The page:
Words matter. We all know that and yet within the media world we use the same word to mean different things. Further, and worryingly we don’t let on that this is the case, thus causing confusion and misunderstandings.
Take the simplest thing. We speak of digital media. This means next-to-nothing. Pretty well all media forms are digital, in that they are distributed digitally. It’s akin to describing media forms as being ‘paper’ in the sense that back in the day many were distributed and displayed using paper.
The great Tess Alps has argued against the use of the word ‘digital’ for years and still we do it, when in fact what we mean is ‘online’ (and even that’s a bit of an all-purpose non-descriptor when you think about it).
But digital, online, whatever, this is a misuse of language which may be inaccurate and irritating but by and large is harmless.
Other ‘misuses’ are more damaging and, worse are sometimes used deliberately to mislead.
Back in the day we used to talk a lot about TVRs, TV ratings, until we went all American and imported the descriptor GRPs. Everyone knew what GRPs were, and if you didn’t you could ask 100 people and get the same description.
Whether we thought GRPs were a relevant or irrelevant measure of anything, we all knew what the expression meant.
Now try the same 100-person test with the word ‘viewer’. What is a viewer? How long do they have to view to qualify? It all depends on who you ask.
How can this be? Surely someone who views something for a pre-determined amount of time is a viewer? How can multiple descriptions of the same concept use the same word without causing confusion?
How to compare those who ‘view’ TV with those who ‘view’ a Facebook video, when the two use different definitions of what constitutes a viewer?
The issue of course is the ‘pre-determined’ bit. The common-sense solution would be for an august body to rule on this.
But what if not all parties agree to the recommendation of the august body? What if one party works out that the independent body’s recommendations mean that it loses a rather sizeable proportion of what it refers to as ‘viewers’.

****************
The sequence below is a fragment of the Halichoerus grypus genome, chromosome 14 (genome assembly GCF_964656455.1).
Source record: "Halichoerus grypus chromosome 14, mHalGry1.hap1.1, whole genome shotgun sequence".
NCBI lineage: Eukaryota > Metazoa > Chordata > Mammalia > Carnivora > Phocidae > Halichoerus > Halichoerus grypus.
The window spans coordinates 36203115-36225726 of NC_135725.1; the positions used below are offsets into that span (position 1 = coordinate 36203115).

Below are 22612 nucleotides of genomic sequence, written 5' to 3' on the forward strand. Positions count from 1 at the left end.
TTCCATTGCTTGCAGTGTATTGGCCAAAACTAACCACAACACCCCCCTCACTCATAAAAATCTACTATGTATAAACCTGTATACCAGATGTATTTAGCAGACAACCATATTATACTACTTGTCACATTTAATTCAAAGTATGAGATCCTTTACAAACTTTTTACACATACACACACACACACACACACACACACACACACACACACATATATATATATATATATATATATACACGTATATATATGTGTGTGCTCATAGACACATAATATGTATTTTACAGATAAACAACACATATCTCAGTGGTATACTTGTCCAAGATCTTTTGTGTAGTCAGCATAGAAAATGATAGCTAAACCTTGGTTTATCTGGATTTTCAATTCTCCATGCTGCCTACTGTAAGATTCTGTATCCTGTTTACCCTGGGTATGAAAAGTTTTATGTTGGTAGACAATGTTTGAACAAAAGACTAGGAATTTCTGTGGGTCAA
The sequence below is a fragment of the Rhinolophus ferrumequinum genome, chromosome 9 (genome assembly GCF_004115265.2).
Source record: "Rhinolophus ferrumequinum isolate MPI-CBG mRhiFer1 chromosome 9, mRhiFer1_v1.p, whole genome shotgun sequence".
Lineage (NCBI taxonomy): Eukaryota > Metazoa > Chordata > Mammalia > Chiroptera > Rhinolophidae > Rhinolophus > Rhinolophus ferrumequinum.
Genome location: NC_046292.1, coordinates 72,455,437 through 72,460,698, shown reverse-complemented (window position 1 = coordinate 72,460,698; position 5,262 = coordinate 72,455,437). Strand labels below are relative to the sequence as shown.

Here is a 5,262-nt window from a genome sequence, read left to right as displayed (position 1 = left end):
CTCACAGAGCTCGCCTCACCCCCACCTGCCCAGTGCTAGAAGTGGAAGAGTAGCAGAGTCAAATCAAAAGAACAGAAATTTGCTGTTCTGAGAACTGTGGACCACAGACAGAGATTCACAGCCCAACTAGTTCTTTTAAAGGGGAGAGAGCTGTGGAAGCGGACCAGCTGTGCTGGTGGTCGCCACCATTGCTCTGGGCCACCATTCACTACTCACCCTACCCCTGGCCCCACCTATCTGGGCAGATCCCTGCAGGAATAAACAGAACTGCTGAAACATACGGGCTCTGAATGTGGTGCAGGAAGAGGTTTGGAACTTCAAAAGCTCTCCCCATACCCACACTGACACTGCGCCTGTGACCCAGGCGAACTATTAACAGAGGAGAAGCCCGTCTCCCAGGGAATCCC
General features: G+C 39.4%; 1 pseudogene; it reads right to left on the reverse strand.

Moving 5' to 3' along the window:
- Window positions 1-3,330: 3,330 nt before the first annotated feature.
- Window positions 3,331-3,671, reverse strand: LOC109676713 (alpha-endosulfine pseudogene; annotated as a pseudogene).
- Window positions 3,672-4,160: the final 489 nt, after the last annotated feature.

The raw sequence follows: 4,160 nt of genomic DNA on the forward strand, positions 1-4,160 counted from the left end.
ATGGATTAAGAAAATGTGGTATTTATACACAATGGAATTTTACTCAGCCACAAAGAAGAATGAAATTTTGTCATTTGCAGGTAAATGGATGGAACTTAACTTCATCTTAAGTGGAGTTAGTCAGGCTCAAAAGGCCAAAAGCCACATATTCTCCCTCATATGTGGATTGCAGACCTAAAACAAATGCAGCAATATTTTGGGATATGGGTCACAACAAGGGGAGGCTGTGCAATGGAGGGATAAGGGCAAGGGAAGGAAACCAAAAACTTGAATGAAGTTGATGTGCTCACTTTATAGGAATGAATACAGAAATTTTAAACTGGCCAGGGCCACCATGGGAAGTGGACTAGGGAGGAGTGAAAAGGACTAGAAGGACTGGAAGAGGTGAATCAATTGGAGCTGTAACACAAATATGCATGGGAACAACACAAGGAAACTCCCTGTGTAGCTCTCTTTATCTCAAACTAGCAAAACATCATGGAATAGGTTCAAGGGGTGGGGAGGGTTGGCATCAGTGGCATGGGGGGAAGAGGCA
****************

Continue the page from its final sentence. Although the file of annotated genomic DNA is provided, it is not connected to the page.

Years ago, we used ‘average issue readership’ as a measure of print exposure. The august body in question, JICNARS (a joint industry body but funded in large part by the publishers) decreed this to be the currency.
Yet nobody advertises in an average issue. And certainly, nobody advertises on an average page within an average issue. Why not measure readership by day of the week? Readership of a specific section? Sport, say, or reviews?
Because the numbers would reduce. Never mind that they might tell planners and advertisers something useful, because the numbers would be smaller, we would immediately reduce spend levels.
It was clearly beyond us to explain to our clients that nothing had changed – all that was happening was that we were measuring more accurately.
When the UK TV measurement system changed from diaries to people meters the sales side of the industry, which had argued in meeting after meeting, for years, against progress came close to having a collective heart attack. The numbers would change – ad revenues would collapse.
Somehow, we managed to explain, and the feared ad revenue collapse didn’t happen.
If the sales directors of the time had been responsible for digging ditches, we would never have progressed from teaspoons to shovels to mechanical diggers.
This absurd notion that nobody in advertising can manage to look beyond the largest number is what’s behind the multiple currency debate going on in the US. (More on that here for background).
Multiple currencies would be a backward step – even in a geography alone amongst major ad markets that has always avoided quoting audiences to ads, or ad breaks, relying instead on programme averages.
Why do the Americans put up with this inaccuracy, this irrelevance? Because the numbers produced are bigger. God forbid we may prefer accuracy and relevance over size.
If size is all that matters, we may as well pack up now and leave the business to the algorithms, and the optimisers.
The result of multiple currencies will be more people spending more time arguing over the minutiae of currency A over currency B and less time discussing how this or that channel can best be used to the advertiser’s benefit.
More work for the technocrats; more confusion; less benefit to the advertisers.
And ultimately less effective advertising.